Argument For Legalization Of Marijuana Essay

1525 words - 6 pages

Marijuana has become one of the most controversial drugs in America. Ever since its cultivation began around 1611, marijuana has puzzled people with its effects. Many question marijuana?s classification as a schedule one drug. A schedule one drug is one that has a high potential for abuse and no medicinal value. Some argue that the war on drugs, in particular marijuana, has cost taxpayers billions and is wasting funds that could be used on more important tasks such as improving transportation or education. As drug arrests rise, so do the populations in state prisons. This has become an immediate problem with no real solution. The legalization of possessing small amounts of marijuana can contribute positively to the medical and economic world as well as cut down on the prison population.

Many people today use marijuana for multiple reasons. There will always be the teenager who tries it for the first time and enjoys the ?high? that comes along with smoking it. Besides those who smoke it for recreational purposes, there are those who need the plant as a form of medication. People suffering from a wide range of diseases and sicknesses such as AIDS and Glaucoma have claimed that it has benefited them. Numerous medical associations in the U.S. and abroad have done many tests to find the benefits and harms of marijuana. These tests come up with the same conclusion that marijuana is just as much if not more helpful than harmful.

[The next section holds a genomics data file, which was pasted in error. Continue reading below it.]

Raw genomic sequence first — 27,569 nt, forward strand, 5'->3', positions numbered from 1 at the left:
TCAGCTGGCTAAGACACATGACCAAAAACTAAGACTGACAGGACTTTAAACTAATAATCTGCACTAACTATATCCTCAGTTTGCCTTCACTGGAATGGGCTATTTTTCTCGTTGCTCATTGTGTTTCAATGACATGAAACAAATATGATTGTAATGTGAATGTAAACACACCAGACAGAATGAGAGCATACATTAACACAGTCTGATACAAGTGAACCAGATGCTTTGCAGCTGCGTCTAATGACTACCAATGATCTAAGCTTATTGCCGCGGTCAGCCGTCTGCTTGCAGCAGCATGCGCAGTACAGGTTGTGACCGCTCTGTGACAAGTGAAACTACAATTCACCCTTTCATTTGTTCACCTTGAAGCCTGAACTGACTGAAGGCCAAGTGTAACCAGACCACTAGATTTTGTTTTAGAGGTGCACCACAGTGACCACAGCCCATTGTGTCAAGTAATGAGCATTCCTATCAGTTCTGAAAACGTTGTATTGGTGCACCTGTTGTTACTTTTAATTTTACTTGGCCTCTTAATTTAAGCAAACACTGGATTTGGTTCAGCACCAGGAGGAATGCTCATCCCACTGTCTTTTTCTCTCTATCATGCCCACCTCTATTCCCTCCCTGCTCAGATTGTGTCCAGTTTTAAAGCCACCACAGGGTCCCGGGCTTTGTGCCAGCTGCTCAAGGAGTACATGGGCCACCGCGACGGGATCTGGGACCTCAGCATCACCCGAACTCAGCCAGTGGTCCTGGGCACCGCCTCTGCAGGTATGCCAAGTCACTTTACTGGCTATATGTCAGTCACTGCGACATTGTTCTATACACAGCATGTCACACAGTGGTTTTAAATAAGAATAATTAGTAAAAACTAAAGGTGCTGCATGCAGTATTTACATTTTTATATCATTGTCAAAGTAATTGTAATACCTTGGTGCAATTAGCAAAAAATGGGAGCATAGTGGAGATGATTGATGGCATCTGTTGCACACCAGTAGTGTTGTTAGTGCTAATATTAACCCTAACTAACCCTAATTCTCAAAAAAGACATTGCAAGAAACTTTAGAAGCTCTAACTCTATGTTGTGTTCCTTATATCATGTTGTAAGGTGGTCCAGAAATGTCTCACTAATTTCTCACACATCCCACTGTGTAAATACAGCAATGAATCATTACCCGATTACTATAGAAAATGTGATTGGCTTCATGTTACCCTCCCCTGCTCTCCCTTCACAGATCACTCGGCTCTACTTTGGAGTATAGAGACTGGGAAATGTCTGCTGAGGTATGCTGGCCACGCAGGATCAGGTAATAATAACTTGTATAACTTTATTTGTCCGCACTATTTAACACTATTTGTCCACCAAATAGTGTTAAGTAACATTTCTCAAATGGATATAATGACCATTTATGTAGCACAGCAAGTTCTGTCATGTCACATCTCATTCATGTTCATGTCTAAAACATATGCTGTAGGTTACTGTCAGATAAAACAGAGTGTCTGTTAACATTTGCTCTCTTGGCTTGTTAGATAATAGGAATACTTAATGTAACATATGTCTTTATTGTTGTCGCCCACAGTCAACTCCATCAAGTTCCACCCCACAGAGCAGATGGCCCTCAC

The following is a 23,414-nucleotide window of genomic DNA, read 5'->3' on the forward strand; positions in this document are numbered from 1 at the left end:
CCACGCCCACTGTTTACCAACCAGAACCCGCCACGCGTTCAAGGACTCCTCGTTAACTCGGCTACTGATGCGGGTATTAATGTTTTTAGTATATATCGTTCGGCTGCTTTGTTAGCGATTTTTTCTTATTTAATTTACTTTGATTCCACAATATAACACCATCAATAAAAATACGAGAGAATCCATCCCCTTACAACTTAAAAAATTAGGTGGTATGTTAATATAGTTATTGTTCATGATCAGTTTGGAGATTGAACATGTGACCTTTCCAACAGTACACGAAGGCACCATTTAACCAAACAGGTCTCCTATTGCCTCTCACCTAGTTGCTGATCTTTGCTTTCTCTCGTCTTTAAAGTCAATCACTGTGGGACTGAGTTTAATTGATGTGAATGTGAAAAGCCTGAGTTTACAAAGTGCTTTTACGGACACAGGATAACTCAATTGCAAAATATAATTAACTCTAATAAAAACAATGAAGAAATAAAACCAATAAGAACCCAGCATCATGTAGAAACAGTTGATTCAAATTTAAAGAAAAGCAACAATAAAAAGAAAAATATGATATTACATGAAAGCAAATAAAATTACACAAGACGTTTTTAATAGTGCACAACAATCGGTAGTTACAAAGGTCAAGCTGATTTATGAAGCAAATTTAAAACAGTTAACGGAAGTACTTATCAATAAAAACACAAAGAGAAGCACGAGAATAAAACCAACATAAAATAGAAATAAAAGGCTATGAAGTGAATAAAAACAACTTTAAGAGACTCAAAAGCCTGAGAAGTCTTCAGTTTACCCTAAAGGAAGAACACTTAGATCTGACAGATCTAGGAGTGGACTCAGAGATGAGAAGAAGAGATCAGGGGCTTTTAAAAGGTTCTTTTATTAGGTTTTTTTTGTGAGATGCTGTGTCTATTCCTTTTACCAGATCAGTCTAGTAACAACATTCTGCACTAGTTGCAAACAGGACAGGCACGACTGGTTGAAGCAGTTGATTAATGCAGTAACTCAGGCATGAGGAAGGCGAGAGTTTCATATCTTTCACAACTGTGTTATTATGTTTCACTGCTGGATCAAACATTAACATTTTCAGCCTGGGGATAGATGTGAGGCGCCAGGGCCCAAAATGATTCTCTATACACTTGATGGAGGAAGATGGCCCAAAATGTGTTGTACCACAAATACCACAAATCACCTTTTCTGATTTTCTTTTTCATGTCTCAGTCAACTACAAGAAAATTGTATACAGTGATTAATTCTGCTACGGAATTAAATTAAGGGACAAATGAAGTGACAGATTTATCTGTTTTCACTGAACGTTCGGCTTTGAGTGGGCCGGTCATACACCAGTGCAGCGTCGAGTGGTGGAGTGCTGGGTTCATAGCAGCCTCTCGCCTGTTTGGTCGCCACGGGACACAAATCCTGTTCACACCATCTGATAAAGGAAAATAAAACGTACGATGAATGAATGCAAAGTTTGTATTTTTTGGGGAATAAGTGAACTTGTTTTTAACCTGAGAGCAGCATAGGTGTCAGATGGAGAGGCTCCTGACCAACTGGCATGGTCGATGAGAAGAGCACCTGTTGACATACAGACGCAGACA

Approximately 400, 000 Americans die every year from a smoking related illness. In 5000 years of recorded use, marijuana has never been linked to a single death, overdose, or acute toxicity (Schlosser 48). Many cancer patients have used marijuana to combat nausea and pain. AIDS patients have also had success using the drug to treat their appetite loss. Organizations such as WAMM, Wo/Men?s Alliance for Medical Marijuana, have been formed to treat people with marijuana for serious illnesses. This organization was the first in the country to be granted non-profit status. By 1937, marijuana had been classified as a narcotic by all states. It wasn?t until 1972 that there was a call for the decriminalization of marijuana by the government. The American Medical Association and the National Council of Churches endorsed the decriminalization of marijuana. One must believe that support from an organization with such influence in the medical field that marijuana must have some medicinal purpose. In 1996, California passed Proposition 215, which legalized possession of marijuana for patients with a doctor?s recommendation who are suffering from AIDS, cancer, Glaucoma, and other illnesses. In September of 2000, federal Judge William Alsup of the Ninth Circuit Court in San Francisco ruled that the government could not punish doctors who recommend the benefits of marijuana to their patients. This verdict gave ill people a sign of hope that they will be able to take whatever medication necessary, even marijuana,...

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